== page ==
Easter Island With Amazing Statues
by: Triston Bolander
Easter Island is an island that was formed by 3 large volcanoes that erupted from the sea floor, that is in the South Pacific Ocean. Easter Island is 2300 miles west of Chile.
About Easter Island
The Island was named by a Dutch explorer who landed there on Easter Day. The real name of Easter Island is Rapunui. The prime source of water that is fresh is from rain that gathers in the crater lakes at Easter Island. Potatoes, sugar cane, taro roots, tobacco and tropical fruit grow in fertile soil.
Only 4000 people live on Easter Island. Easter Island's early people carved statues, called moai (Moh-eye). The statues are 10-40 ft. high. There still are about 100 statues that still stand on the Island. War broke out in the 1600's between different tribes on the island. Today about 15 statues have been put back in place but 100 statues still lay on the Island.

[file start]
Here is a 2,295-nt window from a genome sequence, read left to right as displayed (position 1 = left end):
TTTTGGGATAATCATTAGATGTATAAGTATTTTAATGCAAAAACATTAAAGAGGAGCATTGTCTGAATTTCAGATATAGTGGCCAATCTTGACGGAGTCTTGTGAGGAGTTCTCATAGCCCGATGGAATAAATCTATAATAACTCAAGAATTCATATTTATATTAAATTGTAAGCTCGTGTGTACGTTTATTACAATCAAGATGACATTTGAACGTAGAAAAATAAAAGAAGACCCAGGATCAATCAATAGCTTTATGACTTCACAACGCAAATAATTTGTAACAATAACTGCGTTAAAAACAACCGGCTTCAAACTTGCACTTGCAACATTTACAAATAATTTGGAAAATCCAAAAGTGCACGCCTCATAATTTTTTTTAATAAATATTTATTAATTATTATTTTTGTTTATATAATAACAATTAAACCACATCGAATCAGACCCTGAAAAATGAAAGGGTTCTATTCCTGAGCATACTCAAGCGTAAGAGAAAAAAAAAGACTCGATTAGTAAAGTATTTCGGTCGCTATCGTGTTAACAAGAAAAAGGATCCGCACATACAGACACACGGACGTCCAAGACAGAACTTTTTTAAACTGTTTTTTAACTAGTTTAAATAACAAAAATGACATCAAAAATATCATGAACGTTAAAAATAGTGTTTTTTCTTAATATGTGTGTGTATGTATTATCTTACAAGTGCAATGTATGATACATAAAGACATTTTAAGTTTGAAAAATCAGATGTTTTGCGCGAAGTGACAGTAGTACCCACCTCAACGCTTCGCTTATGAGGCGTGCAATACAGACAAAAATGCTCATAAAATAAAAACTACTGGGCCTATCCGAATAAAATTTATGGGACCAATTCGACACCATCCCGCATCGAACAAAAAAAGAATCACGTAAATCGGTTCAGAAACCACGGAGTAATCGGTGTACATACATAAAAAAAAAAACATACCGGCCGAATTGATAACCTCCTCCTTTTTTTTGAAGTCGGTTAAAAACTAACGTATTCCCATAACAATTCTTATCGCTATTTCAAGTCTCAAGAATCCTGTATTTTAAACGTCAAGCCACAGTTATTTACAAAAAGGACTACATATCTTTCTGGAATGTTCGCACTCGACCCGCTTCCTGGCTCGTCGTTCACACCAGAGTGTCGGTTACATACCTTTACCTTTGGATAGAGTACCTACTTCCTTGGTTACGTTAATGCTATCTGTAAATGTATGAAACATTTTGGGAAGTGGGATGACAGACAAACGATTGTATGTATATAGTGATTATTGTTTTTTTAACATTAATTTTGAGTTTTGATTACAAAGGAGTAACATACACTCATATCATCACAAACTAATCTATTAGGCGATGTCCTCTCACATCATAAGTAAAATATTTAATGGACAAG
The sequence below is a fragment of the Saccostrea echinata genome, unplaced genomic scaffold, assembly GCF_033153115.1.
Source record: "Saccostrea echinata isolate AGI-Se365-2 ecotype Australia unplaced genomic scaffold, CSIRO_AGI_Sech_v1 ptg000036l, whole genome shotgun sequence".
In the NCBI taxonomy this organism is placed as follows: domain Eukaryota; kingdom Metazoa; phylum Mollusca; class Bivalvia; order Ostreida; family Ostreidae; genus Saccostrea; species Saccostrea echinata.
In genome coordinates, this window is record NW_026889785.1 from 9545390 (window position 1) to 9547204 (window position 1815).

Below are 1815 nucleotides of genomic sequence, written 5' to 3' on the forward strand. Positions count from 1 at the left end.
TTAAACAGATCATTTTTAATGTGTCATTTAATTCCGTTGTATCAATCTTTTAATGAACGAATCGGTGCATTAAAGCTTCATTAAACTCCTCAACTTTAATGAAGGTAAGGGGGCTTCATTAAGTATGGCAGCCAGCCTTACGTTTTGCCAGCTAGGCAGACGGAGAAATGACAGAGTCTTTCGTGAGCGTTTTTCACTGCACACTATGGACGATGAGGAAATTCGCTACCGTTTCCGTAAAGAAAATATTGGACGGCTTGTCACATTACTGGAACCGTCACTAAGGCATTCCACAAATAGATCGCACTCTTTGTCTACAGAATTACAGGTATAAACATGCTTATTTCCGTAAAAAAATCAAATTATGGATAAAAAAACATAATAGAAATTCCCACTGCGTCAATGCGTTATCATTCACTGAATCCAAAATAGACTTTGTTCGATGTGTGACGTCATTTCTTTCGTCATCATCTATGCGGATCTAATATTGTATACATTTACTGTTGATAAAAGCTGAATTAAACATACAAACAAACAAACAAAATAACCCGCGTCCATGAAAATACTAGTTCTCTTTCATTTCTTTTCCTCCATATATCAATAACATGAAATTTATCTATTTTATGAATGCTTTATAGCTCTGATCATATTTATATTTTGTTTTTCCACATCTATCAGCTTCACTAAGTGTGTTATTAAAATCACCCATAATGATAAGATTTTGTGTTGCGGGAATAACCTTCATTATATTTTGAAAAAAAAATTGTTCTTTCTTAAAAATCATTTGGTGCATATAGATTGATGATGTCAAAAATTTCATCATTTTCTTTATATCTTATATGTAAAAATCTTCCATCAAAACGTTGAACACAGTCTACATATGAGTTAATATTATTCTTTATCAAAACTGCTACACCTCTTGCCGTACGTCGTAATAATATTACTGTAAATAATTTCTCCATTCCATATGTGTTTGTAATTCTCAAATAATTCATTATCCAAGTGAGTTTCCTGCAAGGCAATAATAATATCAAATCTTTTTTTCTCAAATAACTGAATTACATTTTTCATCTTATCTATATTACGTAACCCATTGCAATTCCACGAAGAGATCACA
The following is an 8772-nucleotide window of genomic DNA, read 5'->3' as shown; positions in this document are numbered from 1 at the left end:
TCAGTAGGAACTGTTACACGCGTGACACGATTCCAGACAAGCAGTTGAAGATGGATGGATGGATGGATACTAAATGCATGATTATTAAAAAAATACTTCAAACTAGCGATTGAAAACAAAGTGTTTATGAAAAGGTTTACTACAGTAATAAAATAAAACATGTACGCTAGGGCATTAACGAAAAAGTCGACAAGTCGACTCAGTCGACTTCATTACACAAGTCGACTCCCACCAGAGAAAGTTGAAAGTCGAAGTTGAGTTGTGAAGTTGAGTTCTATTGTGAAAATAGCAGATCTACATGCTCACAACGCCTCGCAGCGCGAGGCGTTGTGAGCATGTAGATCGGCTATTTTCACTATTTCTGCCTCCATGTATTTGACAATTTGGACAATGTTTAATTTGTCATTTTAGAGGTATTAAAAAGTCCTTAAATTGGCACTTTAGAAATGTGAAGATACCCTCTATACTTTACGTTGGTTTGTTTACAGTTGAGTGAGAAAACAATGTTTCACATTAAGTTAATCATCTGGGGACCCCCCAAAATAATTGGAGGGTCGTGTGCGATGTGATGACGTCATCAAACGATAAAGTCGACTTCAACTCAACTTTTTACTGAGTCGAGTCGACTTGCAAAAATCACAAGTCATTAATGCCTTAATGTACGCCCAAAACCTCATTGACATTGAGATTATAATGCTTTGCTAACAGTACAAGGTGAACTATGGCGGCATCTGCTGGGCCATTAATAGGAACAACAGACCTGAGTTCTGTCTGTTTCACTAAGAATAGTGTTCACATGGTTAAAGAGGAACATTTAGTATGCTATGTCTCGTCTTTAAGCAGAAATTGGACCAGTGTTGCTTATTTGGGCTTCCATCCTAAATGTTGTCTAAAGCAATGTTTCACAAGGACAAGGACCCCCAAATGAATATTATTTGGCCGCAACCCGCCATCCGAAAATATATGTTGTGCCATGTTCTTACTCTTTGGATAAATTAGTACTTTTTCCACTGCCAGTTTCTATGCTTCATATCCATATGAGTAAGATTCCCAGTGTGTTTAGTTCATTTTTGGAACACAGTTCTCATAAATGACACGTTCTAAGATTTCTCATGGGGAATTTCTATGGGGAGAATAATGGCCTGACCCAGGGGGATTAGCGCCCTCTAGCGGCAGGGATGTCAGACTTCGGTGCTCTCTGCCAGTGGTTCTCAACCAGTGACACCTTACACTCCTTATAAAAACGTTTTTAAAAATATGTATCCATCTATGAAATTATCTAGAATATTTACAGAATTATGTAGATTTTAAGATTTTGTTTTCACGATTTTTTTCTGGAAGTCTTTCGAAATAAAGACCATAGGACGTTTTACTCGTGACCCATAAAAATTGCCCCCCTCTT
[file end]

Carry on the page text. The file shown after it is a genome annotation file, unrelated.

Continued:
Rongorongo is a picture writing with geometric shapes. Not many islanders could under stand the writing rongorongo because it is very old. Authenic rongorongo text are written in alternating directions. The objects are mostly tablets shaped from irregular pieces of wood also drift wood. Rongorongo is the modern name for the inscriptions.
This is a picture of the writing Rongorongo.
This is another picture of Rongorongo but it is real.
This teaches people to under stand Rongorongo.
The climate of Easter Island is classified as a tropical rain forest. Easter Island's isolated location exposes it to winds which help to keep the temperature fairly cool. Precipitation averages 44 inches per year. Occasionally, heavy rainfall and rainstorm strike the island.